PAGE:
The Opposition Board of the Japan Patent Office (JPO) decided in favor of Bentley Motors Limited, the definitive British car company, in their attempt to oppose the registration of the trademark consisting of a copied winged B logo and “BENTLEY LIFE” in connection with educational services and others of class 41.
[Opposition case no. 2018-900160, Gazette issued on September 25, 2020]
Opposed mark (TM Registration no. 6031879), consisting of a copied winged B logo and a word “BENTLEY LIFE” (see below), was applied for registration on August 3, 2017, for ‘health club services [health and fitness training]; club services [entertainment or education]; teaching and educational services; organization of competitions [education or entertainment]; presentation of movies; arranging and conducting of workshops [training]’ in class 41 by UK Arthur Brand Management Company Limited.
The mark was published for registration on April 24, 2018, without confronting any office action from the JPO examiner.
Opposition by Bentley Motors Limited
On June 22, 2018, before the lapse of a two-months opposition period, Bentley Motors Company Limited filed an opposition before the JPO and claimed that the opposed mark shall be canceled in contravention of Article 4(1)(vii), (xv) and (xix) of the Japan Trademark Law by citing trademark registration for its iconic Winged B logo and the BENTLEY wordmark (see below) in class 12, which the opponent allegedly has used on luxury cars since the 1920s.
Article 4(1)(vii) prohibits any mark likely to cause damage to public order or morality from registration.
Article 4(1)(xv) provides that a mark shall not be registered where it is likely to cause confusion with other business entity’s well-known goods or services, to the benefit of brand owner and users’ benefits.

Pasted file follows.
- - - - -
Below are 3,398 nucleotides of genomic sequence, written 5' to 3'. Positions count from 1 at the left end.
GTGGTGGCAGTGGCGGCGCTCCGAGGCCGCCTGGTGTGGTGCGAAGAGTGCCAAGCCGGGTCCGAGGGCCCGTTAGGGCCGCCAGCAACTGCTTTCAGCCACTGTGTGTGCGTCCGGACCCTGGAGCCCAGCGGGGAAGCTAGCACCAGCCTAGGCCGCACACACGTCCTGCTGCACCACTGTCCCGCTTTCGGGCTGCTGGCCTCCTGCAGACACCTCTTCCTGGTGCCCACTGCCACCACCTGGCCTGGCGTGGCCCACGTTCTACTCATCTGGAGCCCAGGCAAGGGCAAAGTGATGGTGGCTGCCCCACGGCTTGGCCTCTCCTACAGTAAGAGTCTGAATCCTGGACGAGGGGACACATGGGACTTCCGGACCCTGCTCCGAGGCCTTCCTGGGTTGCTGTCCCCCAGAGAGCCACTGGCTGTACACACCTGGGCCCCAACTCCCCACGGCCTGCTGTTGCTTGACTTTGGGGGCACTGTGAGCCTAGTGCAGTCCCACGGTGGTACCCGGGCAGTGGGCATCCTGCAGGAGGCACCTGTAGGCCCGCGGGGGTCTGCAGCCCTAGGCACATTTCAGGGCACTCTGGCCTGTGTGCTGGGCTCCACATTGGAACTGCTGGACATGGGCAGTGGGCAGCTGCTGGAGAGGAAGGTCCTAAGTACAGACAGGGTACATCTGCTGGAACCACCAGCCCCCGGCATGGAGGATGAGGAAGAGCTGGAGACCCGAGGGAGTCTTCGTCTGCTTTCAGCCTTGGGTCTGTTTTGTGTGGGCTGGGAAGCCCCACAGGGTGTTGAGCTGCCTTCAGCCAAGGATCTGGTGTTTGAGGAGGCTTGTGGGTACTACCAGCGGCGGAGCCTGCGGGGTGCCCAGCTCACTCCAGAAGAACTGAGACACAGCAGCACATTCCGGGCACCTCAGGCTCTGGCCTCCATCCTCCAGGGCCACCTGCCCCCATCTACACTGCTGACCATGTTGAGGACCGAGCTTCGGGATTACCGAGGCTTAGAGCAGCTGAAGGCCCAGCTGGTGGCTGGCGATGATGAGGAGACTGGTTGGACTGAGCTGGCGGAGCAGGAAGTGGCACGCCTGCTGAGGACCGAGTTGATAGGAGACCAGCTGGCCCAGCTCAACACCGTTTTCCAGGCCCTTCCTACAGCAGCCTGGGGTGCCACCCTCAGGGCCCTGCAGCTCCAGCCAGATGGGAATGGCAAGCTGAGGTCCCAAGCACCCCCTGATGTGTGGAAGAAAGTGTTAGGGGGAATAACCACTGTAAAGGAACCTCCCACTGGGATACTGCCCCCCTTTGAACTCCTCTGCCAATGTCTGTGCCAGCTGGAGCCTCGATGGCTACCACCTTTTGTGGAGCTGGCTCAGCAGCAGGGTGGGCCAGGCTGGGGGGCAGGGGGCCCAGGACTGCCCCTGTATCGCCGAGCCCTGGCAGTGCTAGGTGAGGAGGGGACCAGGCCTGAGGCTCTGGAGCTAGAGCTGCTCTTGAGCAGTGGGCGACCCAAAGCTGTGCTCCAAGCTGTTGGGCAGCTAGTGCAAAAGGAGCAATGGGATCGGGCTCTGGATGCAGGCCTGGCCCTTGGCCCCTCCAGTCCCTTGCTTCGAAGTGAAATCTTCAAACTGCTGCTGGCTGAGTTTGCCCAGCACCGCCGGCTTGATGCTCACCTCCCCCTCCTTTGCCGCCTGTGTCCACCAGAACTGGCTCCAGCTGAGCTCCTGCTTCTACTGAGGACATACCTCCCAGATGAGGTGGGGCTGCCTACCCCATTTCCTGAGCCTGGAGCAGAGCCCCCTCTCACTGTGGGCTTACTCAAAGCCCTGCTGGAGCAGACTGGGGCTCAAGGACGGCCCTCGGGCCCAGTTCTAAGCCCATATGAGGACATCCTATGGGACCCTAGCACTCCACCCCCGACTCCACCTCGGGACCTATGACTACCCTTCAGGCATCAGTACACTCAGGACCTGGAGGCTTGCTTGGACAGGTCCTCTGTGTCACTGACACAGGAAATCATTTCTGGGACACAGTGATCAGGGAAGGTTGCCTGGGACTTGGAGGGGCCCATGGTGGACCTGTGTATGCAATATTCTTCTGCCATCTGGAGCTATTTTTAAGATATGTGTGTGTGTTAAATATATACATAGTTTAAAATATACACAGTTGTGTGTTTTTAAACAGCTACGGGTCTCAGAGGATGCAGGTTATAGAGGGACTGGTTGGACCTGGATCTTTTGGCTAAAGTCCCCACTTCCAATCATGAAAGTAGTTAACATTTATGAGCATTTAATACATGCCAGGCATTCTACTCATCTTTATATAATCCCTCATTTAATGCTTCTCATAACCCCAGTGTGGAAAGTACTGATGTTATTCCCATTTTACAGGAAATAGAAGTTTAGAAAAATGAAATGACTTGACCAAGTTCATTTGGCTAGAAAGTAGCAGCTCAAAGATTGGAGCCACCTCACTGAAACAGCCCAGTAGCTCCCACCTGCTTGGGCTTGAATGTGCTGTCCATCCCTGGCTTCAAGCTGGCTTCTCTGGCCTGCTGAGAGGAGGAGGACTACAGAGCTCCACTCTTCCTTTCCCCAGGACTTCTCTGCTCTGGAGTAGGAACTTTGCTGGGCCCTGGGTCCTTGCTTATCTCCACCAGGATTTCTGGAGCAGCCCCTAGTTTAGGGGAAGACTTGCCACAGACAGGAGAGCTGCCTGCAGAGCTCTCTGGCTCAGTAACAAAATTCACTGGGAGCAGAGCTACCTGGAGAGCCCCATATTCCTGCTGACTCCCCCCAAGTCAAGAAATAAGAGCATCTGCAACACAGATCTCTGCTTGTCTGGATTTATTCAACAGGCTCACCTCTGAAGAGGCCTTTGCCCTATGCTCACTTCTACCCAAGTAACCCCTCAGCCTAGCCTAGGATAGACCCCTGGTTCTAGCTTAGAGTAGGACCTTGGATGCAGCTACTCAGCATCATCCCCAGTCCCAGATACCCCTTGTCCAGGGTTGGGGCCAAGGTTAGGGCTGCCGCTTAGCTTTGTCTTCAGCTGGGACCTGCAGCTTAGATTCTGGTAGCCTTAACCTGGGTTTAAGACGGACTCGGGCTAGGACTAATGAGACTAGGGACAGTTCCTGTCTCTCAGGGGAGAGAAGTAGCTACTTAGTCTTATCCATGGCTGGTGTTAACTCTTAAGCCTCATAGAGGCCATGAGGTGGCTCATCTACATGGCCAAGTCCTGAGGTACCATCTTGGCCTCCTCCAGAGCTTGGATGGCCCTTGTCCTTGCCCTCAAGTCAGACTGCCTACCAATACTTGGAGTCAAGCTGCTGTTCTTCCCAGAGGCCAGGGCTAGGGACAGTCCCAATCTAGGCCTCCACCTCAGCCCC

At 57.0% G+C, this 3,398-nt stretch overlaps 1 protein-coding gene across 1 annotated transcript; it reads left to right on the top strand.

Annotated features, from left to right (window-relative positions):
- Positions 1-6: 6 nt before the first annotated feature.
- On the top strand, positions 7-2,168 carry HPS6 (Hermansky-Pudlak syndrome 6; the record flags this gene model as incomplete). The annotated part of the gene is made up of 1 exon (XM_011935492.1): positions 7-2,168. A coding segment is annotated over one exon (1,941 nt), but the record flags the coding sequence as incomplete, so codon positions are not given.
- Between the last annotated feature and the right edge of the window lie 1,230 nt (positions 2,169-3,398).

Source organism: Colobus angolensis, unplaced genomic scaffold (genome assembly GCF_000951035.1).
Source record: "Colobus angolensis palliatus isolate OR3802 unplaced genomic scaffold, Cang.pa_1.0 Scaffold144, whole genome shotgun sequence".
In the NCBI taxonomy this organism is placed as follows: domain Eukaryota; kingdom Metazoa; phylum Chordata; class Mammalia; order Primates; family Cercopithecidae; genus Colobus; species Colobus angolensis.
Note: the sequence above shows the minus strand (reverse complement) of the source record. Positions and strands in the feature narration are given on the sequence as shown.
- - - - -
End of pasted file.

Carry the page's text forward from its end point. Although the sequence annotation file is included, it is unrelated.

Article 4(1)(xix) prohibits registering a trademark that is identical with, or similar to, other entity’s famous mark, if such trademark is aimed for unfair purposes, e.g. gaining unfair profits, or causing damage to the entity.
Bentley argued that both the winged B logo and its tradename has unquestionably acquired a high degree of reputation and popularity as a source indicator of the opponent cars. It is evident that the figurative element of the opposed mark is almost identical with a renowned winged B logo and the literal element of the opposed mark contains “BENTLEY”. If so, the opposed mark resembles the cited marks closely.
Bentley also strongly alleged that the applicant must have acquainted with the cited mark and filed the opposed mark with a fraudulent intention to deceive or free-ride.
The JPO Opposition Board admitted Bentley’s winged B logo, as well as its tradename, has become famous among relevant traders in the car business and consumers interested in automobiles as a result of continuous use since the 1920s.
Given the close resemblance between the opposed mark and the cited marks, even if the services in question are remotely associated with cars, there still exists a possibility that consumers may confuse the source of services bearing the opposed mark with Bentley by taking into consideration a high degree of reputation and originality of the winged B logo and “BENTLEY”.
Based on the foregoing, the JPO sided with Bentley and decided to cancel the opposed mark in contravention of Article 4(1)(xv).
Masaki MIKAMI, Attorney at IP LAW – Founder of MARKS IP LAW FIRM